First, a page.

In the invention, the substrate may be a 6H SiC wafer with (001) orientation. The source SiC material may be powder. Aluminum (Al) can be used as the dopant, but other dopants may be used, including germanium (Ge) or indium (In). Aluminum may preferably be used as the dopant.

Approximately 0-10%, preferably 0.01-10%, more preferably 5-7% and most preferably 6% of dopant (such as Ge, In or preferably Al) may be placed in a crucible in a growth chamber. Argon may be preferably used in the growth chamber, however, any suitable inert gas or gas mixture may be used. A growth run of up to about 30 hours may produce an epitaxially grown film. The growth time depends on the desired thickness of the film, and a run time of about 15 hours may produce a film thickness of about 12 μm. The source temperature may be in the range of about 1800 to 2200° C. The chamber pressure may range from about 50 to 400 Torr.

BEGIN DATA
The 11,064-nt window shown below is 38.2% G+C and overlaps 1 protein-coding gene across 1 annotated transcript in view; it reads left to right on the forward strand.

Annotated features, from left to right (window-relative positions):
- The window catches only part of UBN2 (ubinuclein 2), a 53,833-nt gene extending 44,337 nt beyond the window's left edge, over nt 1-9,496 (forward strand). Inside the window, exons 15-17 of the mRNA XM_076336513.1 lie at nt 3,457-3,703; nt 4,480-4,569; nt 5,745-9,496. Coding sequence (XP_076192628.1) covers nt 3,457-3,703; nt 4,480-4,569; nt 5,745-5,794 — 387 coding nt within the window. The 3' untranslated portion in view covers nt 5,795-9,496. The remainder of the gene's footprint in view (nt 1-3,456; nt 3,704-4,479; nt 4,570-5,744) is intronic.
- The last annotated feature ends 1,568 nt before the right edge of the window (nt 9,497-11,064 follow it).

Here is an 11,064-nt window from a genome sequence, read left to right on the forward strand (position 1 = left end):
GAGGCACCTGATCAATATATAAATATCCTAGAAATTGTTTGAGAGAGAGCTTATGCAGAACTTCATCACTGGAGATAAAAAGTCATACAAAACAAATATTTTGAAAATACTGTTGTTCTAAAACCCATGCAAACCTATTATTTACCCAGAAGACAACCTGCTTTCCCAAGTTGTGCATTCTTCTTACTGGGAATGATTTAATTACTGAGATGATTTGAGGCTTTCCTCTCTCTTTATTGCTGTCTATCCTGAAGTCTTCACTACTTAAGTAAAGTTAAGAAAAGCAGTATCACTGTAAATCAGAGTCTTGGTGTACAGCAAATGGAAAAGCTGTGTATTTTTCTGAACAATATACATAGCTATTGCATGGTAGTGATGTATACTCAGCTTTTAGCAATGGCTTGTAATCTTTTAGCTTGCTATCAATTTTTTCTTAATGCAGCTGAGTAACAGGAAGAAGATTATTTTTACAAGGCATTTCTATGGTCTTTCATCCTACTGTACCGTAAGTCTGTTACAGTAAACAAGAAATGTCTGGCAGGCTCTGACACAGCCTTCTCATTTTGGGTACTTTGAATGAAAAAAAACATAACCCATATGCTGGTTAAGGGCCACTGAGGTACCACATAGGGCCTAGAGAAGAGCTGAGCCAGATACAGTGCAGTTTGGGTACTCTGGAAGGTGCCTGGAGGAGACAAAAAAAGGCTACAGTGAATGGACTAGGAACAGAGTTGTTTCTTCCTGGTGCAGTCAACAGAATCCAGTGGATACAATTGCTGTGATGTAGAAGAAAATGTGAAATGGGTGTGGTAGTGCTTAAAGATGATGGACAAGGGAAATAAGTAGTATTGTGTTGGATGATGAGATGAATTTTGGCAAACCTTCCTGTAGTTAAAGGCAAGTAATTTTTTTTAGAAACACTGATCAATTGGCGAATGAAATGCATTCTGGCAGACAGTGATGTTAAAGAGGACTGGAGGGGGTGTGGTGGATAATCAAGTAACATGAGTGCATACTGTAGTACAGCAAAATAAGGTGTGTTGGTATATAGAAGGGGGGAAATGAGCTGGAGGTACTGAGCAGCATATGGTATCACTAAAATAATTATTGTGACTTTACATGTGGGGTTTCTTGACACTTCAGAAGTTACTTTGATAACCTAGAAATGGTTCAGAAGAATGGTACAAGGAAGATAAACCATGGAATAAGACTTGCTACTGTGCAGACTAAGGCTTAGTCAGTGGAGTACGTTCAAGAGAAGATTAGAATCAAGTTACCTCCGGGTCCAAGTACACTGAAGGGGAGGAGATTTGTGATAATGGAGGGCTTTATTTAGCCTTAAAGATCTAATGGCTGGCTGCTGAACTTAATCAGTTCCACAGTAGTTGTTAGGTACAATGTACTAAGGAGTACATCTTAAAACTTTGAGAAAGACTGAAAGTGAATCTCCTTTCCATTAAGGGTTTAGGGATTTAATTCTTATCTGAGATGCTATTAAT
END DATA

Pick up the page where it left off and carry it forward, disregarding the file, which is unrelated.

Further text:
EXAMPLE 1

The substrate was an existing 6H SiC wafer with (001) orientation. The source SiC material was powder. Aluminum was used as the dopant. Approximately 6% aluminum was placed in the crucible. Argon was used in the growth chamber. A growth run of 15 hours produced epitaxially grown film. The growth conditions are shown in Table 1.

TABLE 1
Growth Conditions For Al-doped SiC Film.
Parameter Values
Growth Method PVT technique
Seed orientation On-axis 6H-SiC (0001)
Source Temp. 1800° C.
Seed Temp. 1745° C.
Pressure in Chamber 400 Torr Argon
Growth time 15 hours
Source material 94% (by weight) SiC powder
6% High purity Al pieces
Composition Si(1−x)AlxC film with approximately 6% Al, x =
0.06
Film thickness 12 μm
Cracks No cracks observed

The film was characterized using a scanning electron microscope (SEM) for the morphology of the as-grown film. FIG. 3 shows the cross-sectional morphology of the as-grown film. In FIG. 3, the formation of the film over the substrate can readily observed. Some cleavage damage is an artifact of the preparation of the cross-sectional sample for SEM observation.